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Lineal Descendants Discretionary Trust - from $440

PRODUCT INFORMATION

FLEXIBLE LINEAL DESCENDANTS DISCRETIONARY TRUSTS

The Topdocs lineal descendants’ discretionary trust is designed to protect the assets for the Specified Beneficiary and their natural heirs and related entities instead of the usual wide range of general beneficiaries such as spouses and extended family members. The Topdocs Lineal Descendants Discretionary Trust also ensures control of the trust is retained by the natural heirs for additional family law asset protection purposes.

They are often used:

  • To ensure that the property of the trust will remain only with the “blood relatives” of the initial nominated trust beneficiary;
  • Where there is a concern that beneficiaries are likely to suffer marital problems;
  • Where you wish to maximise the chances that assets will provide for the education and upbringing of children or grandchildren;
  • Where tax planning with spouses may not be as high a priority as the protection of the assets from the Family Court’s reach.

The Topdocs lineal descendants discretionary trust uniquely comes with two distinct options as follows:

Option 1

The specified beneficiary, their natural heirs and related entities are to obtain ALL capital BUT income distributions to spouses and a wide variety of extended family members are allowed for income tax planning purposes.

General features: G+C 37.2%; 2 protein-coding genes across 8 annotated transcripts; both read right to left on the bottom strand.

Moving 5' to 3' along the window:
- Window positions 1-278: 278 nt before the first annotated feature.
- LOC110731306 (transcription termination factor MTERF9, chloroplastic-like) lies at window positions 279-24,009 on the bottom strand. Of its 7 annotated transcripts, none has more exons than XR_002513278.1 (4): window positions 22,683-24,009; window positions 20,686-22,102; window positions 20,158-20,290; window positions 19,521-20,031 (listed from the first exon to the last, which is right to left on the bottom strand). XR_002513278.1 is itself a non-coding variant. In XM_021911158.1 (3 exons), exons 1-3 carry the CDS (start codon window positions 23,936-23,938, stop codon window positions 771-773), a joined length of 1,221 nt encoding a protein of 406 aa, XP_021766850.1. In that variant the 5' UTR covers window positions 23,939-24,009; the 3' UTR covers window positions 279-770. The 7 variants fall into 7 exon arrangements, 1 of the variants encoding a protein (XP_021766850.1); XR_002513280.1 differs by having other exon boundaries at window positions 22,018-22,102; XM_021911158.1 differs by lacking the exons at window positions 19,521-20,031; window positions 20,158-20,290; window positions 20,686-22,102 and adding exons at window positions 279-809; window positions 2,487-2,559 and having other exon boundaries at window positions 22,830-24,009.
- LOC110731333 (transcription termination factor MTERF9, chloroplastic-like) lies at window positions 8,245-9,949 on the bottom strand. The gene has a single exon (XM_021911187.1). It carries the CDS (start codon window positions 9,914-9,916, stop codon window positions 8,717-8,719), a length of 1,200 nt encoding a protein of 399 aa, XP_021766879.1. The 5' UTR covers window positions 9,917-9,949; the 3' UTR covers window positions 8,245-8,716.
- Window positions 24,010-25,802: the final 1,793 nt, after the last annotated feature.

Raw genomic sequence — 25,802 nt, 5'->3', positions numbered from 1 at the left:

Option 2

The specified beneficiary, their natural heirs and related entities only are to obtain ALL capital AND income.

download Review the Lineal Descendants Discretionary Trust order checklist download See the list of documents you will receive

WHY ORDER A TOPDOCS LINEAL DESCENDANTS DISCRETIONARY TRUST?

  • The ability to protect assets specifically for the lineal descendants of the person for whom the trust has been established
  • The options of still providing for income tax planning for spouses and extended family if required
  • Quality trust deed that provides extensive estate planning and tax management strategies including specific appointor provisions
  • Fully provisioned for income streaming
  • Overnight delivery with your trust documents bound in a quality binder
  • Supported by the specialist trust lawyers at Topdocs Legal